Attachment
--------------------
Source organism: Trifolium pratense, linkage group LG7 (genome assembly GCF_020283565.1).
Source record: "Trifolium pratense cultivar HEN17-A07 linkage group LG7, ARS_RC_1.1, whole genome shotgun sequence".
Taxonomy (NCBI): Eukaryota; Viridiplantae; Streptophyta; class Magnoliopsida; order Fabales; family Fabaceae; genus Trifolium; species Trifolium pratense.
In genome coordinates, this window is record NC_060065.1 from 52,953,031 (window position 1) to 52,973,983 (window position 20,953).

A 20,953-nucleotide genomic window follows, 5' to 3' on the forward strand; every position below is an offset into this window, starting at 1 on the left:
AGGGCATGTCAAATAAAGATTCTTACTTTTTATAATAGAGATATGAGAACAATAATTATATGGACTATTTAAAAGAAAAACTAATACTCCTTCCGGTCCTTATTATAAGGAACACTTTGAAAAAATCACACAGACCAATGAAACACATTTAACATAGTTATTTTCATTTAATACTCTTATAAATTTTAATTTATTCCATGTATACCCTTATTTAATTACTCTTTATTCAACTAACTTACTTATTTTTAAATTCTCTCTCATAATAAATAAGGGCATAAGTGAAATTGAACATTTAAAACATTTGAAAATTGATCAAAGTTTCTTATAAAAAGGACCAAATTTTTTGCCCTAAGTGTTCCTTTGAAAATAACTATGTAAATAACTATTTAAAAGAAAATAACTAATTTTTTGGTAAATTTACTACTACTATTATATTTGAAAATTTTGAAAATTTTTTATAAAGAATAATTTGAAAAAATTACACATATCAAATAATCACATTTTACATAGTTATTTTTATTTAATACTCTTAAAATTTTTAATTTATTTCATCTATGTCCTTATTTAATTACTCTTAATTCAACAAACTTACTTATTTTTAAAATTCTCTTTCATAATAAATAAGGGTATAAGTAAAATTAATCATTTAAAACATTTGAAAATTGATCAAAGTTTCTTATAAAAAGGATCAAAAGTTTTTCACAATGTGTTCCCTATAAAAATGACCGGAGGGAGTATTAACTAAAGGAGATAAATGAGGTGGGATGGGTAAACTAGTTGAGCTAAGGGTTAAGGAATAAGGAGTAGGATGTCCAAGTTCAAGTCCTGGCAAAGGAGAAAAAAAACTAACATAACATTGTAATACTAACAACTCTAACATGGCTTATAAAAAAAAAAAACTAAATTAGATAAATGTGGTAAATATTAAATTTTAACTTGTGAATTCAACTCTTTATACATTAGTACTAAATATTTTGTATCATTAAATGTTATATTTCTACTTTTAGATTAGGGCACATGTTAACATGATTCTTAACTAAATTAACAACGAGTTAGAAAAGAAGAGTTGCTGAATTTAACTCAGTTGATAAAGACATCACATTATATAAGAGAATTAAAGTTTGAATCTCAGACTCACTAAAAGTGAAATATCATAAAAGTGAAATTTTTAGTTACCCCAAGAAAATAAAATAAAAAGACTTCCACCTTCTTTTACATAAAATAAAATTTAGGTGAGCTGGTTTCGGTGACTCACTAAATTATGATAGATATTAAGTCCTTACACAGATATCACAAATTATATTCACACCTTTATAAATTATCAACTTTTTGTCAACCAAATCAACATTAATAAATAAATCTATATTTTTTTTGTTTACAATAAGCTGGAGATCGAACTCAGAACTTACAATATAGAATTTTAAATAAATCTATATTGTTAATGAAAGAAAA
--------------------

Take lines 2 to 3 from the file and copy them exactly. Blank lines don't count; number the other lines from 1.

Source record: "Trifolium pratense cultivar HEN17-A07 linkage group LG7, ARS_RC_1.1, whole genome shotgun sequence".
Taxonomy (NCBI): Eukaryota; Viridiplantae; Streptophyta; class Magnoliopsida; order Fabales; family Fabaceae; genus Trifolium; species Trifolium pratense.